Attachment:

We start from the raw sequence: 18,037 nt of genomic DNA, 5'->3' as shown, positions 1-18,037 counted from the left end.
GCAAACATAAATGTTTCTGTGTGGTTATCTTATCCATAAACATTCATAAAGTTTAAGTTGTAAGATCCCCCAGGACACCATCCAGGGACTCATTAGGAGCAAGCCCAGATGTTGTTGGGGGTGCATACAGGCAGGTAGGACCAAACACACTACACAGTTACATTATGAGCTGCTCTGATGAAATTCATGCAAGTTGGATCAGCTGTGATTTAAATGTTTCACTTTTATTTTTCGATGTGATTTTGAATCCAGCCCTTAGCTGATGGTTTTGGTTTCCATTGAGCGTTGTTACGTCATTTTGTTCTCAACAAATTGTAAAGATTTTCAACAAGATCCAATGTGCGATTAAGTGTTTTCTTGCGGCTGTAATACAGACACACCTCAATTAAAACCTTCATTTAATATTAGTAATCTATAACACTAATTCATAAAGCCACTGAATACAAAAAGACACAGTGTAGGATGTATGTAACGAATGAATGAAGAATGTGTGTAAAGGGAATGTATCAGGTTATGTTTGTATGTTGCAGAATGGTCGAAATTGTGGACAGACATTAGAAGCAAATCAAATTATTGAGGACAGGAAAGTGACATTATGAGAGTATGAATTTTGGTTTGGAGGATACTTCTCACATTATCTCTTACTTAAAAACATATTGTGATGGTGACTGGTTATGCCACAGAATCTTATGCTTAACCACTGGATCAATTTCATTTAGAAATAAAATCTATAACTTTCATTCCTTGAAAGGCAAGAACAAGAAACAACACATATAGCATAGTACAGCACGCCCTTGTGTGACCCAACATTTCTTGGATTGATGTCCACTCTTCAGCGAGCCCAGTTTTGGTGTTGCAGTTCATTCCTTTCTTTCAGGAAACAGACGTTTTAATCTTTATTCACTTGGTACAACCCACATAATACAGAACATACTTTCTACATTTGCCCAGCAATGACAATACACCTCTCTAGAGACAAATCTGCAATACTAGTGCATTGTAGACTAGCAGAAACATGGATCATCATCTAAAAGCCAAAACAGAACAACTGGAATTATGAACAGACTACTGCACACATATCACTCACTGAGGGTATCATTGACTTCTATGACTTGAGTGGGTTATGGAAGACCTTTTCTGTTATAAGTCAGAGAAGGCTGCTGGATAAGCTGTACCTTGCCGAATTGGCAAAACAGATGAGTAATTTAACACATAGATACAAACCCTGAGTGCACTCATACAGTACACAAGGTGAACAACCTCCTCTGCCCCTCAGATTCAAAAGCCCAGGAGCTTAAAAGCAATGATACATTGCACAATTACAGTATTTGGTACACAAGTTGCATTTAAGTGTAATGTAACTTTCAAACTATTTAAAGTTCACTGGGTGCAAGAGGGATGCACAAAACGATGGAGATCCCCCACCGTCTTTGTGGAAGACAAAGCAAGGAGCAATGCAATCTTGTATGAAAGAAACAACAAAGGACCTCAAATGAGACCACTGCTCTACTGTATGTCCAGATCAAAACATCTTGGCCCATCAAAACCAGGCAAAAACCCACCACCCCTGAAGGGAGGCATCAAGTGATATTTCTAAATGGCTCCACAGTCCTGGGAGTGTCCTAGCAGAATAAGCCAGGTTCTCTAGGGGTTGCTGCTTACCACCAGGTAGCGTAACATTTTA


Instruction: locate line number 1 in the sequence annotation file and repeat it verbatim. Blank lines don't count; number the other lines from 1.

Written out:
We start from the raw sequence: 18,037 nt of genomic DNA, 5'->3' as shown, positions 1-18,037 counted from the left end.